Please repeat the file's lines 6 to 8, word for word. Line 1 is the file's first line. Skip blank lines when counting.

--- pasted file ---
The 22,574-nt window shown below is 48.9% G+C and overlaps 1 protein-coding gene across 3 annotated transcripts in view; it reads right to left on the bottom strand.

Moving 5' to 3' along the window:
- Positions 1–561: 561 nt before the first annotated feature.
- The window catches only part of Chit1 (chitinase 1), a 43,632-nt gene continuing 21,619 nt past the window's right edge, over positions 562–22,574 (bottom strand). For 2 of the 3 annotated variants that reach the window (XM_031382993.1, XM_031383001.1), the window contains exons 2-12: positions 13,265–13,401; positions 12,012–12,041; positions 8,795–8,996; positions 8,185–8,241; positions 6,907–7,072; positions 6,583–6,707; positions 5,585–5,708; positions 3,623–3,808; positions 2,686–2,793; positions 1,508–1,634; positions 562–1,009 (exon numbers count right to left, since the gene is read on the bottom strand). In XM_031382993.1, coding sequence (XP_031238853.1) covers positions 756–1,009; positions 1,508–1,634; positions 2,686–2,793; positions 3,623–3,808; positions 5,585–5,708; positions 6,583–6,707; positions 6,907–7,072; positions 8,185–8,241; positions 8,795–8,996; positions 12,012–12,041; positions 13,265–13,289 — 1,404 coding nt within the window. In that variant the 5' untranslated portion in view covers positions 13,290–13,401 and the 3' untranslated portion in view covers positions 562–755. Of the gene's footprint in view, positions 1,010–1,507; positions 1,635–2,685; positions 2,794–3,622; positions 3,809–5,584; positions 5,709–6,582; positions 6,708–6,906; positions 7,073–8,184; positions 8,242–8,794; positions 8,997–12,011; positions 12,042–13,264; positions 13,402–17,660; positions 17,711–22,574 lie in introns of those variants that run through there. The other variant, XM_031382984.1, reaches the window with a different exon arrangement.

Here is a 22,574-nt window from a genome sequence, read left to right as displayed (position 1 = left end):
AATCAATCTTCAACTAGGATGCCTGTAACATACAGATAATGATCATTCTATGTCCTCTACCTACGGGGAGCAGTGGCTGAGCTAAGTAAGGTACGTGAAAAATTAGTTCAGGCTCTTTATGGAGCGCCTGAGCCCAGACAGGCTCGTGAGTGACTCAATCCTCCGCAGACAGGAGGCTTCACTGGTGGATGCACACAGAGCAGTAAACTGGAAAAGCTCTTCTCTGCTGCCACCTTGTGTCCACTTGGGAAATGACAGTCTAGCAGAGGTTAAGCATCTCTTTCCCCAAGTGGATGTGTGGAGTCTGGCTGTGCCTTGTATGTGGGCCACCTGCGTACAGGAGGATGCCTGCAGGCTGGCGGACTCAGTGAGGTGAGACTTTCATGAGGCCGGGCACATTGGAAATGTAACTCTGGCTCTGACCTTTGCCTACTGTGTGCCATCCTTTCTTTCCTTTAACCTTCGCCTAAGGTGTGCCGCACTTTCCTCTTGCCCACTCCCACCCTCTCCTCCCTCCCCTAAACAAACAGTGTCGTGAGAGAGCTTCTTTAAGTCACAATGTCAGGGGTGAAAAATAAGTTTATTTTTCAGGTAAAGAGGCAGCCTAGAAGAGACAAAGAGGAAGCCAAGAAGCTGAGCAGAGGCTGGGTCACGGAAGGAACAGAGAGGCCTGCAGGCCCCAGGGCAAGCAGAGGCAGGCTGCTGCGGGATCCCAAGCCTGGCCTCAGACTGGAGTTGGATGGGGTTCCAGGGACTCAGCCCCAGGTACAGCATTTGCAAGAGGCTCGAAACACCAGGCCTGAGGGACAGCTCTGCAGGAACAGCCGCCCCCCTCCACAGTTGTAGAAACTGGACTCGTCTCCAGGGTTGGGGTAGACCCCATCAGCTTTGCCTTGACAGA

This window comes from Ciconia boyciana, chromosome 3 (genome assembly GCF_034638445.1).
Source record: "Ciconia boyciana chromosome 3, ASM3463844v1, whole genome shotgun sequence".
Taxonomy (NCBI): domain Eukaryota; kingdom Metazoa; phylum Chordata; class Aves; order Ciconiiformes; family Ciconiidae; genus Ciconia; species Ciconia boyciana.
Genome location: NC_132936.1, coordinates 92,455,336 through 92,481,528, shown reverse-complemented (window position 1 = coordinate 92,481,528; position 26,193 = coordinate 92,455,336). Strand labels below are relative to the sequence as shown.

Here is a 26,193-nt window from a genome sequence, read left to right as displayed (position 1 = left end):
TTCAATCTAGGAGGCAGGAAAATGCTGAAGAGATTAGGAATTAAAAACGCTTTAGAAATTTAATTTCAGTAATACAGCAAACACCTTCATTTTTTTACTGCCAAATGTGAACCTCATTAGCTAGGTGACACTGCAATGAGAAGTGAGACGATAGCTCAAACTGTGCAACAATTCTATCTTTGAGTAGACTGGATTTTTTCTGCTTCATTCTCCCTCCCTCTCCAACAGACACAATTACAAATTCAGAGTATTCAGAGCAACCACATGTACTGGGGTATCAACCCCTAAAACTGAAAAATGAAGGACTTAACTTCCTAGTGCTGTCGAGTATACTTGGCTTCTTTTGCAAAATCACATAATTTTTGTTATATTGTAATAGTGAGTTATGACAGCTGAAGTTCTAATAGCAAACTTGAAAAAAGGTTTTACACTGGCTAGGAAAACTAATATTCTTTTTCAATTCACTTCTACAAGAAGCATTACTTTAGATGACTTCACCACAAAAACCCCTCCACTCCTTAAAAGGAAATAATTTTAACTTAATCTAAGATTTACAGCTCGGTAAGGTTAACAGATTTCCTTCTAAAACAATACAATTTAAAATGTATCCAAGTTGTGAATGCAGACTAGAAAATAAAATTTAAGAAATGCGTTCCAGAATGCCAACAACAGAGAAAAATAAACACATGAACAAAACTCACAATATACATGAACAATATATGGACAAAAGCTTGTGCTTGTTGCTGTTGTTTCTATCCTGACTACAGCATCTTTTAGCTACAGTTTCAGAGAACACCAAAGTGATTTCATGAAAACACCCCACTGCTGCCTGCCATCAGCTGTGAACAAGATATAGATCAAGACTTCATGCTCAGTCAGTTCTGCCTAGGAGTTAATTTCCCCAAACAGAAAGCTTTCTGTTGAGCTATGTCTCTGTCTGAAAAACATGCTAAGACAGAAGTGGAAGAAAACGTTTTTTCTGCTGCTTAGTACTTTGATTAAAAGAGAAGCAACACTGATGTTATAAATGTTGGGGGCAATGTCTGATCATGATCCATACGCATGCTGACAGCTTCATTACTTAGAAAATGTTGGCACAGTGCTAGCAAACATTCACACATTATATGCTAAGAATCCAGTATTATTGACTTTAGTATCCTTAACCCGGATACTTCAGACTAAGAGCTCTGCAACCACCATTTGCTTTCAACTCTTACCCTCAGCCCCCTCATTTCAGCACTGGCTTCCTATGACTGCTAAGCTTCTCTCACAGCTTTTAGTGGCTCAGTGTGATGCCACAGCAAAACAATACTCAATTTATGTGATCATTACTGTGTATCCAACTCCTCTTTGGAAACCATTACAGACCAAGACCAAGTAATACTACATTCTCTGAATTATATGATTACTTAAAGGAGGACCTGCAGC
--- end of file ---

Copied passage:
AATCAATCTTCAACTAGGATGCCTGTAACATACAGATAATGATCATTCTATGTCCTCTACCTACGGGGAGCAGTGGCTGAGCTAAGTAAGGTACGTGAAAAATTAGTTCAGGCTCTTTATGGAGCGCCTGAGCCCAGACAGGCTCGTGAGTGACTCAATCCTCCGCAGACAGGAGGCTTCACTGGTGGATGCACACAGAGCAGTAAACTGGAAAAGCTCTTCTCTGCTGCCACCTTGTGTCCACTTGGGAAATGACAGTCTAGCAGAGGTTAAGCATCTCTTTCCCCAAGTGGATGTGTGGAGTCTGGCTGTGCCTTGTATGTGGGCCACCTGCGTACAGGAGGATGCCTGCAGGCTGGCGGACTCAGTGAGGTGAGACTTTCATGAGGCCGGGCACATTGGAAATGTAACTCTGGCTCTGACCTTTGCCTACTGTGTGCCATCCTTTCTTTCCTTTAACCTTCGCCTAAGGTGTGCCGCACTTTCCTCTTGCCCACTCCCACCCTCTCCTCCCTCCCCTAAACAAACAGTGTCGTGAGAGAGCTTCTTTAAGTCACAATGTCAGGGGTGAAAAATAAGTTTATTTTTCAGGTAAAGAGGCAGCCTAGAAGAGACAAAGAGGAAGCCAAGAAGCTGAGCAGAGGCTGGGTCACGGAAGGAACAGAGAGGCCTGCAGGCCCCAGGGCAAGCAGAGGCAGGCTGCTGCGGGATCCCAAGCCTGGCCTCAGACTGGAGTTGGATGGGGTTCCAGGGACTCAGCCCCAGGTACAGCATTTGCAAGAGGCTCGAAACACCAGGCCTGAGGGACAGCTCTGCAGGAACAGCCGCCCCCCTCCACAGTTGTAGAAACTGGACTCGTCTCCAGGGTTGGGGTAGACCCCATCAGCTTTGCCTTGACAGA

This window comes from Ciconia boyciana, chromosome 3 (genome assembly GCF_034638445.1).
Source record: "Ciconia boyciana chromosome 3, ASM3463844v1, whole genome shotgun sequence".